Not every entrepreneur makes his or her way by starting a business from scratch; some buy into it. Take Merle Vaughn and Jeff Lasley, the husband-and-wife team who own Acromedia Systems. The Los Angeles-based firm designs, builds and installs communications systems, audio visual devices and local area networks (LANs). The paging system that announces your flight and the cameras in the parking areas at L.A. International Airport are examples of the products the three-year-old firm supplies.
The couple were both practicing attorneys when an attractive business opportunity came their way. “Acromedia Corp. had been in business for 23 years when two of the four partners decided to retire,” recalls Vaughn. “The two remaining partners were looking for a way to avoid dissolving the company. One of them approached Jeff for legal advice.” Using $20,000 in savings and a bank line of credit, the couple purchased a 51% share of the business (enabling them to qualify as a minority business enterprise). In 1995, Vaughn, Lasley and the two partners founded Acromedia Systems.
Under Vaughn’s and Lasley’s managerial guidance, Acromedia has grown from eight to more than 40 employees, and revenues climbed to $6 million in 1997. The duo made significant changes to restructure the company and improve cash flow. For example, instead of continuing to subcontract out the fiber optic installation, they brought the work in-house, reducing costs by as much as 50%. “Once we looked at the volume of installation we were doing, we decided to train our existing field personnel to do the work,” explains Lasley. “Today, we contract out less than 2% of the work.”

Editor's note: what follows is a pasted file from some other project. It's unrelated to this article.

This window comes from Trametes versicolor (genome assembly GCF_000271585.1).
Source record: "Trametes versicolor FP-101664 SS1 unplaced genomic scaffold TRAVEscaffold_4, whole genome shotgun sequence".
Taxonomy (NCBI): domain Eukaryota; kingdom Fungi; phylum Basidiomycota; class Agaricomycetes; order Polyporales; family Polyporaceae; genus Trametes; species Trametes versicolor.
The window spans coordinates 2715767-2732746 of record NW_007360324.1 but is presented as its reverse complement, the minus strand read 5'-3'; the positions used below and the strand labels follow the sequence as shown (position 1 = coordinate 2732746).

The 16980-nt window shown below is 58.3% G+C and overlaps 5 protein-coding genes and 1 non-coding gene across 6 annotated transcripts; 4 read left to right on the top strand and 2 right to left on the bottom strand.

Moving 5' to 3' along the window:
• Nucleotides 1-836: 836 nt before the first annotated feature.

The fact that they had no technical experience in the industry never deterred the couple. “We felt we had what was important–the managerial skills needed to run a company,” says Vaughn.
Lasley oversees the technical aspects of the company, while his wife handles the administrative details. Although the couple was fortunate enough to inherit good technical help, finding qualified employees in their specialized field has been formidable. Even more challenging has been coping with growing pains. “Our market is growing so fast that we have to be careful how we allocate our funds,” says Lasley. “For instance, taking on a big project over a short period of time can easily overextend us.” In other words, it is easier to manage a $2 million project over six months than a $500,000 project in two weeks.
Acromedia plans to offer a wider variety of products and services, including computer networking. The company also services the Los Angeles Unified School District, the new Getty Center Museum and UCLA’s Royce Hall.
Acromedia Systems, 5600 W. Centinela Ave., Los Angeles, CA 90045; 310-410-4141